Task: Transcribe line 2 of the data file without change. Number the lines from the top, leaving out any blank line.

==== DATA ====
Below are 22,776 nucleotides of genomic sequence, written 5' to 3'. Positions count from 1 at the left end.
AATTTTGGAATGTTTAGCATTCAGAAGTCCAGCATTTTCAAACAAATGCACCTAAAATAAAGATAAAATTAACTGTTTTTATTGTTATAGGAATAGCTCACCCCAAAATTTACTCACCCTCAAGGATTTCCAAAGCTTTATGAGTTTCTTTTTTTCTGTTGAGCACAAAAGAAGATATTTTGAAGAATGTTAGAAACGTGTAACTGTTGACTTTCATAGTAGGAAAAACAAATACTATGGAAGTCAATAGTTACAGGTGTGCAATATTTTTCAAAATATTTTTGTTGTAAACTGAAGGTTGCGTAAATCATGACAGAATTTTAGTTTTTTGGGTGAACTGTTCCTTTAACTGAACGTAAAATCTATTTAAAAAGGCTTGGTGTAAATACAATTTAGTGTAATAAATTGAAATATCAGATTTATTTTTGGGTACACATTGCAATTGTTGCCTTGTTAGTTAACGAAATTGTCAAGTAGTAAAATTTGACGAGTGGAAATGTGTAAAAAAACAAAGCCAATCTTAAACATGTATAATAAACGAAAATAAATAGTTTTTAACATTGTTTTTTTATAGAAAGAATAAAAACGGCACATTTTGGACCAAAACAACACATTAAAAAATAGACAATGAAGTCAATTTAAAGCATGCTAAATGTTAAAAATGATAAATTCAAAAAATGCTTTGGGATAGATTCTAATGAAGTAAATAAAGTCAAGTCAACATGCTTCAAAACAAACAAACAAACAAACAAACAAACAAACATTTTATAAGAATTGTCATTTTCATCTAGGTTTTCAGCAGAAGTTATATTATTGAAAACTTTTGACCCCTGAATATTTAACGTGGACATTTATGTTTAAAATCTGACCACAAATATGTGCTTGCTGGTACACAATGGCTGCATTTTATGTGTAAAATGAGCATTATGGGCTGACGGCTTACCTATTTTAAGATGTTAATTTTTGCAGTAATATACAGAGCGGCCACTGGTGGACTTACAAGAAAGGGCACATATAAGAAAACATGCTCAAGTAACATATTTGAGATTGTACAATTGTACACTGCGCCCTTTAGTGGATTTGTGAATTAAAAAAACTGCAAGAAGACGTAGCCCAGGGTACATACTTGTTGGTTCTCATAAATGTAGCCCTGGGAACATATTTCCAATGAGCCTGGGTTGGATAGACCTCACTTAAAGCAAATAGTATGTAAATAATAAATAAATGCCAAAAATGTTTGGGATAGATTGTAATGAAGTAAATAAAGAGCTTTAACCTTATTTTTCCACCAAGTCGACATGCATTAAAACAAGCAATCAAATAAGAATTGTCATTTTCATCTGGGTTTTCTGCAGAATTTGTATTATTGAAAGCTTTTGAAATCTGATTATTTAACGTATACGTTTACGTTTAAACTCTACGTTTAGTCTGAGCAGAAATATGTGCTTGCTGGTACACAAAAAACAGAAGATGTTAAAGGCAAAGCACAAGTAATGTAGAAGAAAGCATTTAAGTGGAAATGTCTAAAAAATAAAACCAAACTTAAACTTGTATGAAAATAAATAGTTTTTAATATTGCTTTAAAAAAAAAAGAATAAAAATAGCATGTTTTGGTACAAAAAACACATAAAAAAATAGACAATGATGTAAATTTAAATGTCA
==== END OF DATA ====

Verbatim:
AATTTTGGAATGTTTAGCATTCAGAAGTCCAGCATTTTCAAACAAATGCACCTAAAATAAAGATAAAATTAACTGTTTTTATTGTTATAGGAATAGCTCACCCCAAAATTTACTCACCCTCAAGGATTTCCAAAGCTTTATGAGTTTCTTTTTTTCTGTTGAGCACAAAAGAAGATATTTTGAAGAATGTTAGAAACGTGTAACTGTTGACTTTCATAGTAGGAAAAACAAATACTATGGAAGTCAATAGTTACAGGTGTGCAATATTTTTCAAAATATTTTTGTTGTAAACTGAAGGTTGCGTAAATCATGACAGAATTTTAGTTTTTTGGGTGAACTGTTCCTTTAACTGAACGTAAAATCTATTTAAAAAGGCTTGGTGTAAATACAATTTAGTGTAATAAATTGAAATATCAGATTTATTTTTGGGTACACATTGCAATTGTTGCCTTGTTAGTTAACGAAATTGTCAAGTAGTAAAATTTGACGAGTGGAAATGTGTAAAAAAACAAAGCCAATCTTAAACATGTATAATAAACGAAAATAAATAGTTTTTAACATTGTTTTTTTATAGAAAGAATAAAAACGGCACATTTTGGACCAAAACAACACATTAAAAAATAGACAATGAAGTCAATTTAAAGCATGCTAAATGTTAAAAATGATAAATTCAAAAAATGCTTTGGGATAGATTCTAATGAAGTAAATAAAGTCAAGTCAACATGCTTCAAAACAAACAAACAAACAAACAAACAAACAAACATTTTATAAGAATTGTCATTTTCATCTAGGTTTTCAGCAGAAGTTATATTATTGAAAACTTTTGACCCCTGAATATTTAACGTGGACATTTATGTTTAAAATCTGACCACAAATATGTGCTTGCTGGTACACAATGGCTGCATTTTATGTGTAAAATGAGCATTATGGGCTGACGGCTTACCTATTTTAAGATGTTAATTTTTGCAGTAATATACAGAGCGGCCACTGGTGGACTTACAAGAAAGGGCACATATAAGAAAACATGCTCAAGTAACATATTTGAGATTGTACAATTGTACACTGCGCCCTTTAGTGGATTTGTGAATTAAAAAAACTGCAAGAAGACGTAGCCCAGGGTACATACTTGTTGGTTCTCATAAATGTAGCCCTGGGAACATATTTCCAATGAGCCTGGGTTGGATAGACCTCACTTAAAGCAAATAGTATGTAAATAATAAATAAATGCCAAAAATGTTTGGGATAGATTGTAATGAAGTAAATAAAGAGCTTTAACCTTATTTTTCCACCAAGTCGACATGCATTAAAACAAGCAATCAAATAAGAATTGTCATTTTCATCTGGGTTTTCTGCAGAATTTGTATTATTGAAAGCTTTTGAAATCTGATTATTTAACGTATACGTTTACGTTTAAACTCTACGTTTAGTCTGAGCAGAAATATGTGCTTGCTGGTACACAAAAAACAGAAGATGTTAAAGGCAAAGCACAAGTAATGTAGAAGAAAGCATTTAAGTGGAAATGTCTAAAAAATAAAACCAAACTTAAACTTGTATGAAAATAAATAGTTTTTAATATTGCTTTAAAAAAAAAAGAATAAAAATAGCATGTTTTGGTACAAAAAACACATAAAAAAATAGACAATGATGTAAATTTAAATGTCA